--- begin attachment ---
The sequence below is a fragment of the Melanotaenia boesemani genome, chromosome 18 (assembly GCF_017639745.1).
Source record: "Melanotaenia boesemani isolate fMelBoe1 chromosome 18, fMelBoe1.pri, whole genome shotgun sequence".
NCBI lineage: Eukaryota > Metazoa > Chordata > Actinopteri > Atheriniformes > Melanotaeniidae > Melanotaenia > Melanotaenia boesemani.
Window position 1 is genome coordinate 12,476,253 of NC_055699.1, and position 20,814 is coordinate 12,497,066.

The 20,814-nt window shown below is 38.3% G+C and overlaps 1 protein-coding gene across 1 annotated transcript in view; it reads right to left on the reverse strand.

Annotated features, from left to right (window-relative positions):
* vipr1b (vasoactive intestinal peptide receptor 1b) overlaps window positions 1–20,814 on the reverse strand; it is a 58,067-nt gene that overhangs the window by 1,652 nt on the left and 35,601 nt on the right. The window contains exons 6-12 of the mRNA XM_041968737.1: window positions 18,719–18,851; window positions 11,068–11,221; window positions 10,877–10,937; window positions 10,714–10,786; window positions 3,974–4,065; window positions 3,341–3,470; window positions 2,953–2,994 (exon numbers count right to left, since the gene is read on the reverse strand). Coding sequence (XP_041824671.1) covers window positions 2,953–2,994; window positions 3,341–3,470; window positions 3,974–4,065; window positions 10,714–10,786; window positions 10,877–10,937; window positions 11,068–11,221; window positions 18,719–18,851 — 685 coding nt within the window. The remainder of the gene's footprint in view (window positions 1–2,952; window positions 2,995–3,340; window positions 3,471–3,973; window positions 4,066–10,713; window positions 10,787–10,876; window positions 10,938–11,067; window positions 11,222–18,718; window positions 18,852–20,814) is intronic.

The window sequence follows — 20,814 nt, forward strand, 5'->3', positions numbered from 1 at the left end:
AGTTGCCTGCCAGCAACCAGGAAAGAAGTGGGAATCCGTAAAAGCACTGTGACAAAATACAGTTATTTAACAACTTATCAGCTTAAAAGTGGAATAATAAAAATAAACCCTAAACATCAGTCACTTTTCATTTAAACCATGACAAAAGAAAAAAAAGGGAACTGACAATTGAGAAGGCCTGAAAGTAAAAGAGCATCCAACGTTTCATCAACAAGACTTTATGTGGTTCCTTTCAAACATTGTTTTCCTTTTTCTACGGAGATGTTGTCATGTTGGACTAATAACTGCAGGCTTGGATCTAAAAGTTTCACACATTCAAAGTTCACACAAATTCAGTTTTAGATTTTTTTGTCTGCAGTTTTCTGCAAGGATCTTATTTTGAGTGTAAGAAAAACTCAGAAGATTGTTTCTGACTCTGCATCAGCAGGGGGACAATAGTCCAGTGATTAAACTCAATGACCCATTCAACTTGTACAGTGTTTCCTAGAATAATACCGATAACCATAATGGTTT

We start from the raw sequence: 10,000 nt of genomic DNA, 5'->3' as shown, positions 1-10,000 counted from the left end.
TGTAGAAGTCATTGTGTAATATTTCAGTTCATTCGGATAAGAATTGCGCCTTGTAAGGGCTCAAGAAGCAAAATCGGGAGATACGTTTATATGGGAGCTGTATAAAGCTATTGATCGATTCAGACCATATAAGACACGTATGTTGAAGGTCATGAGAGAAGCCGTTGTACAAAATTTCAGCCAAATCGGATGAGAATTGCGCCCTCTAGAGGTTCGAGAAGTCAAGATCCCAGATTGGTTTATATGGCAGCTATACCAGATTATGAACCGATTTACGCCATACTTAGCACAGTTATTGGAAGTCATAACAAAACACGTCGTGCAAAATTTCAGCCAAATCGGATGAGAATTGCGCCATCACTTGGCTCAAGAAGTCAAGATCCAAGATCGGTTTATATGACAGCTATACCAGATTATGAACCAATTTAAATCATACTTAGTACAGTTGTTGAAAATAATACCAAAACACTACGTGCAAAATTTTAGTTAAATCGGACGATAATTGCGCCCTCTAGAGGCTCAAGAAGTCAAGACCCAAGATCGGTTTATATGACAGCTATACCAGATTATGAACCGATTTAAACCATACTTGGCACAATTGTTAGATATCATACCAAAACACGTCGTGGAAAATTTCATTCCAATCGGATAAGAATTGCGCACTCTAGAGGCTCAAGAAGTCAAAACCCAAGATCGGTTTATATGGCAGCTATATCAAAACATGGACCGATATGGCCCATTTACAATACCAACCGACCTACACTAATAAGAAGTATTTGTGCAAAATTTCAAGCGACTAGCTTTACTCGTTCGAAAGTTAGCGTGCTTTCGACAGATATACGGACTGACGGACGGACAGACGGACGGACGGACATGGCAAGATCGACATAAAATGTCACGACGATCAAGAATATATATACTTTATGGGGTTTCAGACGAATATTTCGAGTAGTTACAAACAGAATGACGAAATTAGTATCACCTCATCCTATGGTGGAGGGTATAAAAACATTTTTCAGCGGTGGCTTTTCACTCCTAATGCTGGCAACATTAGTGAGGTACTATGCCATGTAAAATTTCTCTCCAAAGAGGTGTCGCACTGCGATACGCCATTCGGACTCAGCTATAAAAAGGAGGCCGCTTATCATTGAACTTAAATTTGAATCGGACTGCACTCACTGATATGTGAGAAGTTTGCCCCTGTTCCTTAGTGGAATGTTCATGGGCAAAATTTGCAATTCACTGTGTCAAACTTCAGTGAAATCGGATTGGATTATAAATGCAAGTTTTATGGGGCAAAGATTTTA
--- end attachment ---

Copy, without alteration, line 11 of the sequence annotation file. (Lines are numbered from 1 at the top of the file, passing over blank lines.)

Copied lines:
TGTAGAAGTCATTGTGTAATATTTCAGTTCATTCGGATAAGAATTGCGCCTTGTAAGGGCTCAAGAAGCAAAATCGGGAGATACGTTTATATGGGAGCTGTATAAAGCTATTGATCGATTCAGACCATATAAGACACGTATGTTGAAGGTCATGAGAGAAGCCGTTGTACAAAATTTCAGCCAAATCGGATGAGAATTGCGCCCTCTAGAGGTTCGAGAAGTCAAGATCCCAGATTGGTTTATATGGCAGCTATACCAGATTATGAACCGATTTACGCCATACTTAGCACAGTTATTGGAAGTCATAACAAAACACGTCGTGCAAAATTTCAGCCAAATCGGATGAGAATTGCGCCATCACTTGGCTCAAGAAGTCAAGATCCAAGATCGGTTTATATGACAGCTATACCAGATTATGAACCAATTTAAATCATACTTAGTACAGTTGTTGAAAATAATACCAAAACACTACGTGCAAAATTTTAGTTAAATCGGACGATAATTGCGCCCTCTAGAGGCTCAAGAAGTCAAGACCCAAGATCGGTTTATATGACAGCTATACCAGATTATGAACCGATTTAAACCATACTTGGCACAATTGTTAGATATCATACCAAAACACGTCGTGGAAAATTTCATTCCAATCGGATAAGAATTGCGCACTCTAGAGGCTCAAGAAGTCAAAACCCAAGATCGGTTTATATGGCAGCTATATCAAAACATGGACCGATATGGCCCATTTACAATACCAACCGACCTACACTAATAAGAAGTATTTGTGCAAAATTTCAAGCGACTAGCTTTACTCGTTCGAAAGTTAGCGTGCTTTCGACAGATATACGGACTGACGGACGGACAGACGGACGGACGGACATGGCAAGATCGACATAAAATGTCACGACGATCAAGAATATATATACTTTATGGGGTTTCAGACGAATATTTCGAGTAGTTACAAACAGAATGACGAAATTAGTATCACCTCATCCTATGGTGGAGGGTATAAAAACATTTTTCAGCGGTGGCTTTTCACTCCTAATGCTGGCAACATTAGTGAGGTACTATGCCATGTAAAATTTCTCTCCAAAGAGGTGTCGCACTGCGATACGCCATTCGGACTCAGCTATAAAAAGGAGGCCGCTTATCATTGAACTTAAATTTGAATCGGACTGCACTCACTGATATGTGAGAAGTTTGCCCCTGTTCCTTAGTGGAATGTTCATGGGCAAAATTTGCAATTCACTGTGTCAAACTTCAGTGAAATCGGATTGGATTATAAATGCAAGTTTTATGGGGCAAAGATTTTA